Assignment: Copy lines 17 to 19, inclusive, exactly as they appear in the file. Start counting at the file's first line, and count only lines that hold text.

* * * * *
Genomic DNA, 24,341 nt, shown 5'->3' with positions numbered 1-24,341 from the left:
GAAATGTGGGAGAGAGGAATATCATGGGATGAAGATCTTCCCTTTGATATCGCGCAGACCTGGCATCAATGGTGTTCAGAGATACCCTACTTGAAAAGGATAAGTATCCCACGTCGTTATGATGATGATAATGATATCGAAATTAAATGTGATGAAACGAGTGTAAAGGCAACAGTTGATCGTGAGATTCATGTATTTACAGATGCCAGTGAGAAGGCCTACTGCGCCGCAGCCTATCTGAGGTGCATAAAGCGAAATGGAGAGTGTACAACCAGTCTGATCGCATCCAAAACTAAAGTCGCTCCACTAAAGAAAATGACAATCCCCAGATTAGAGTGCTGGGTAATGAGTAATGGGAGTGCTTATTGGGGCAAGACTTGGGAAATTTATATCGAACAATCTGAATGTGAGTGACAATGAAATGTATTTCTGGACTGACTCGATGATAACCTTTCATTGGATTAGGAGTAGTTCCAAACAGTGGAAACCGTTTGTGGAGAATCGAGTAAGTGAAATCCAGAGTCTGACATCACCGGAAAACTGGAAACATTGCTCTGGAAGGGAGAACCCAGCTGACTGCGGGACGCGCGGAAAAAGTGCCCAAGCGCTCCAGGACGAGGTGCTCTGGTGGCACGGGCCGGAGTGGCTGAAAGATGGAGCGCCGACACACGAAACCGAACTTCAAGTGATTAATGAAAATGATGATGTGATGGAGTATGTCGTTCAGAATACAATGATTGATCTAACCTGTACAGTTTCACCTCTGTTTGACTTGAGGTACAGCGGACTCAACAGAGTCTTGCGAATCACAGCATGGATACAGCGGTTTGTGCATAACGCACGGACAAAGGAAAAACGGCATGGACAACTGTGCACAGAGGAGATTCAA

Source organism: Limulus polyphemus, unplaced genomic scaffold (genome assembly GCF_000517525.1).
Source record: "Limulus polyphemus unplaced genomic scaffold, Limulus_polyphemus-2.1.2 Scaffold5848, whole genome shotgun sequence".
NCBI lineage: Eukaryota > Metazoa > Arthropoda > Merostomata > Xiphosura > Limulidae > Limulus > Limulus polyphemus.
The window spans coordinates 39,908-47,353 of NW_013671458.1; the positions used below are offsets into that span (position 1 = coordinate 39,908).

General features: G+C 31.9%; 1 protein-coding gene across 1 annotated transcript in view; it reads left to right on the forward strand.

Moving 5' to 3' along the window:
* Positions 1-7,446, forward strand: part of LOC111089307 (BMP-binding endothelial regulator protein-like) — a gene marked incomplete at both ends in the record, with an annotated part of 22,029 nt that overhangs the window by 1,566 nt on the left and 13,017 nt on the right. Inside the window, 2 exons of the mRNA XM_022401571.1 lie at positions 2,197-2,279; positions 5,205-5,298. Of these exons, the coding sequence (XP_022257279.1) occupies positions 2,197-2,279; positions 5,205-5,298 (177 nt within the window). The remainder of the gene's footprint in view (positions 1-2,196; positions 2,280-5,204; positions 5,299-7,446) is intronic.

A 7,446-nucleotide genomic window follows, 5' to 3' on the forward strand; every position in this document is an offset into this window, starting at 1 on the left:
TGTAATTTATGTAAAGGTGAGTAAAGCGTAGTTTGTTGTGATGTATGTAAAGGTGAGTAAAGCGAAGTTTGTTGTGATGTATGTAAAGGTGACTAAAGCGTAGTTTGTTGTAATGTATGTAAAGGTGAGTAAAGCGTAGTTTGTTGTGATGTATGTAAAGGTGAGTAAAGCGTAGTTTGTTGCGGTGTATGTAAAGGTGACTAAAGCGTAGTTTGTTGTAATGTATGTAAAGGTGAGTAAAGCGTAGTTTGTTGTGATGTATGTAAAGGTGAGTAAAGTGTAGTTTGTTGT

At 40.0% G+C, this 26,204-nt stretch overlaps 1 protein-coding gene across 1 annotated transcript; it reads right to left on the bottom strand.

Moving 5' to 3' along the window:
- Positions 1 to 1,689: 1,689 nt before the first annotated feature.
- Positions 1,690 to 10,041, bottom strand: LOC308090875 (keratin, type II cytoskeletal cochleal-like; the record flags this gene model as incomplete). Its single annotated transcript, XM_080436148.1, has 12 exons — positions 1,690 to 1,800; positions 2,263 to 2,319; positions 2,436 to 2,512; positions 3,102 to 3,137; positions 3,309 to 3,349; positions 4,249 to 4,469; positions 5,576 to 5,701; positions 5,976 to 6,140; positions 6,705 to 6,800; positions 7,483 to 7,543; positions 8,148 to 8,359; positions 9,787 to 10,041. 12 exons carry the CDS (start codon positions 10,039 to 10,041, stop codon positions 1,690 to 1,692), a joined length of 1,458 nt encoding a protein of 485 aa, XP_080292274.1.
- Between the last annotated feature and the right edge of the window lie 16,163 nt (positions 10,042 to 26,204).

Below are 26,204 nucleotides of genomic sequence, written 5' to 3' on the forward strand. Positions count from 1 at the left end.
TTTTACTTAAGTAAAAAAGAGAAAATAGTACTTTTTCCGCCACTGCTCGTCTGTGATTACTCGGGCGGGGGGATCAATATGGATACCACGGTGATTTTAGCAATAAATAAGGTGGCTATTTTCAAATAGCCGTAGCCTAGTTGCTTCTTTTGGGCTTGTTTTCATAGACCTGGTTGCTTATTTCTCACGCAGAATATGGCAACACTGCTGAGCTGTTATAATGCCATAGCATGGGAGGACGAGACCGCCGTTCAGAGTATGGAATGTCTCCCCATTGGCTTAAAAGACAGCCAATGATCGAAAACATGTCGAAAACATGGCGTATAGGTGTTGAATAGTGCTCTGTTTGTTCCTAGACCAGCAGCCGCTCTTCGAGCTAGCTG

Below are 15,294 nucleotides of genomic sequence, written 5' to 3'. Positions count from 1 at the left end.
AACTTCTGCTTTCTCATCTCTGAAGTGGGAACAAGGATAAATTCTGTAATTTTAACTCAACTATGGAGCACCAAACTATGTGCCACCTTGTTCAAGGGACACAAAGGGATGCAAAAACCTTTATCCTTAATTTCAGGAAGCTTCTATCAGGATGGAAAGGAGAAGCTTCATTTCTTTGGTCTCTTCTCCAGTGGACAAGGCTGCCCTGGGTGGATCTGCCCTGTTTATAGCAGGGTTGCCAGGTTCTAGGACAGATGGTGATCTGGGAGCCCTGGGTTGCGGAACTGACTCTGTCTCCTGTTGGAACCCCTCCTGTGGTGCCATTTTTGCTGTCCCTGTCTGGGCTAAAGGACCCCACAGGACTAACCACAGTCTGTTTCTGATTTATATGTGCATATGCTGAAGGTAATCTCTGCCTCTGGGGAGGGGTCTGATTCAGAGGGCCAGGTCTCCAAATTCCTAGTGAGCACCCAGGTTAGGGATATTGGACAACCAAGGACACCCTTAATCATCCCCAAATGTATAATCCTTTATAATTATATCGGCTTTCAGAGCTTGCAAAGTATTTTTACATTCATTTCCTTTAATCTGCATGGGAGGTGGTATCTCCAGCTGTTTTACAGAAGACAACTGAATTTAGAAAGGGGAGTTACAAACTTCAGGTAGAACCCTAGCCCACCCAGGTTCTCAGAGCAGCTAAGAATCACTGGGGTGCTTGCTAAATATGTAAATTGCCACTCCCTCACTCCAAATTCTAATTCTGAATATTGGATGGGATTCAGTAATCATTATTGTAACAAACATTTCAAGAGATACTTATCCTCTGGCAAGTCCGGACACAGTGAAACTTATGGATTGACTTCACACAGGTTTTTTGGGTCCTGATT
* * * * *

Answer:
Below are 26,204 nucleotides of genomic sequence, written 5' to 3' on the forward strand. Positions count from 1 at the left end.
TTTTACTTAAGTAAAAAAGAGAAAATAGTACTTTTTCCGCCACTGCTCGTCTGTGATTACTCGGGCGGGGGGATCAATATGGATACCACGGTGATTTTAGCAATAAATAAGGTGGCTATTTTCAAATAGCCGTAGCCTAGTTGCTTCTTTTGGGCTTGTTTTCATAGACCTGGTTGCTTATTTCTCACGCAGAATATGGCAACACTGCTGAGCTGTTATAATGCCATAGCATGGGAGGACGAGACCGCCGTTCAGAGTATGGAATGTCTCCCCATTGGCTTAAAAGACAGCCAATGATCGAAAACATGTCGAAAACATGGCGTATAGGTGTTGAATAGTGCTCTGTTTGTTCCTAGACCAGCAGCCGCTCTTCGAGCTAGCTG

Below are 15,294 nucleotides of genomic sequence, written 5' to 3'. Positions count from 1 at the left end.